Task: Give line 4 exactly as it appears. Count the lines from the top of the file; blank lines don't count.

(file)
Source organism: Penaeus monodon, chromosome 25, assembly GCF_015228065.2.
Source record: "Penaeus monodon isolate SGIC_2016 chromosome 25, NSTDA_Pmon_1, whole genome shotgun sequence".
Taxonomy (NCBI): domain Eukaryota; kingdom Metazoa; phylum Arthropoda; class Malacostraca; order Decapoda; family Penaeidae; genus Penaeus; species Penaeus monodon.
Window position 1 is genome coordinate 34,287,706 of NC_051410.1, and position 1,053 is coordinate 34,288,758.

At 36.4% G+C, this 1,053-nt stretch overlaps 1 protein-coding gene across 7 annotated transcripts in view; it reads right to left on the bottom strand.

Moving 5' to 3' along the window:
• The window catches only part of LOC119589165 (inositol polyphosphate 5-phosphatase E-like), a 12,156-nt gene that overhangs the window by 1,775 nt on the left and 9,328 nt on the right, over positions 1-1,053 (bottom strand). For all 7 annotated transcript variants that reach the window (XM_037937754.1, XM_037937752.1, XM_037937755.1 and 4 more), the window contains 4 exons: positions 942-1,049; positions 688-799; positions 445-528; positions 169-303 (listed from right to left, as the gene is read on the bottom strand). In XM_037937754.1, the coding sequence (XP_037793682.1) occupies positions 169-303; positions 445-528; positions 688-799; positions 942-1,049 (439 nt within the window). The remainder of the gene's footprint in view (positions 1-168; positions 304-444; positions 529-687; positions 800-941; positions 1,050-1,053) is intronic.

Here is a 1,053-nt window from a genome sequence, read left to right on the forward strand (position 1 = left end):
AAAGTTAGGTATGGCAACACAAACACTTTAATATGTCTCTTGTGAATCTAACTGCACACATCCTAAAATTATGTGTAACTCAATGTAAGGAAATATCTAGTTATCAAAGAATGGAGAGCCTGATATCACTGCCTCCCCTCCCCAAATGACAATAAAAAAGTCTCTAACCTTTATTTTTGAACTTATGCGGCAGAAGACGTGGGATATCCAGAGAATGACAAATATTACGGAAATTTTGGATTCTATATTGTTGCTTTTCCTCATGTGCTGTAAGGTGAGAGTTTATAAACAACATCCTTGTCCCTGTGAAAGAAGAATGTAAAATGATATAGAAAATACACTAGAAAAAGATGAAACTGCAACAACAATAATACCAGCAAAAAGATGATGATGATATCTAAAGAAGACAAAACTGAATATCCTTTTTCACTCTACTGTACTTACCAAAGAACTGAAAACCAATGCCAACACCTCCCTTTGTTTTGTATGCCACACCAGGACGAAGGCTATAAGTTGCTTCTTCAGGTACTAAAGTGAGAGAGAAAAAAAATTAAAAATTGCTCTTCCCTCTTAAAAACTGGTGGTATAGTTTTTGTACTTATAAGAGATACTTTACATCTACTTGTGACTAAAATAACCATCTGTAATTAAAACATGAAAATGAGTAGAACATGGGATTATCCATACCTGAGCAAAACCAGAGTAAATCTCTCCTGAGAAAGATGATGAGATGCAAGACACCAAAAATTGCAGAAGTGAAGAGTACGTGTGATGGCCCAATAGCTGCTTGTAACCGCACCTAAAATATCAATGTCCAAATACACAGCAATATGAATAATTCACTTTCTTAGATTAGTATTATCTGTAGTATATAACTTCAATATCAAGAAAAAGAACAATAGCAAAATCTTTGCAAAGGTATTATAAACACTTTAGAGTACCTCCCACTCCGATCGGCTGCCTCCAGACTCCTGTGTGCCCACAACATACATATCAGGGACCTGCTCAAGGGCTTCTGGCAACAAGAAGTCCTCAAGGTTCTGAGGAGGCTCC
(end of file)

Window position 1 is genome coordinate 34,287,706 of NC_051410.1, and position 1,053 is coordinate 34,288,758.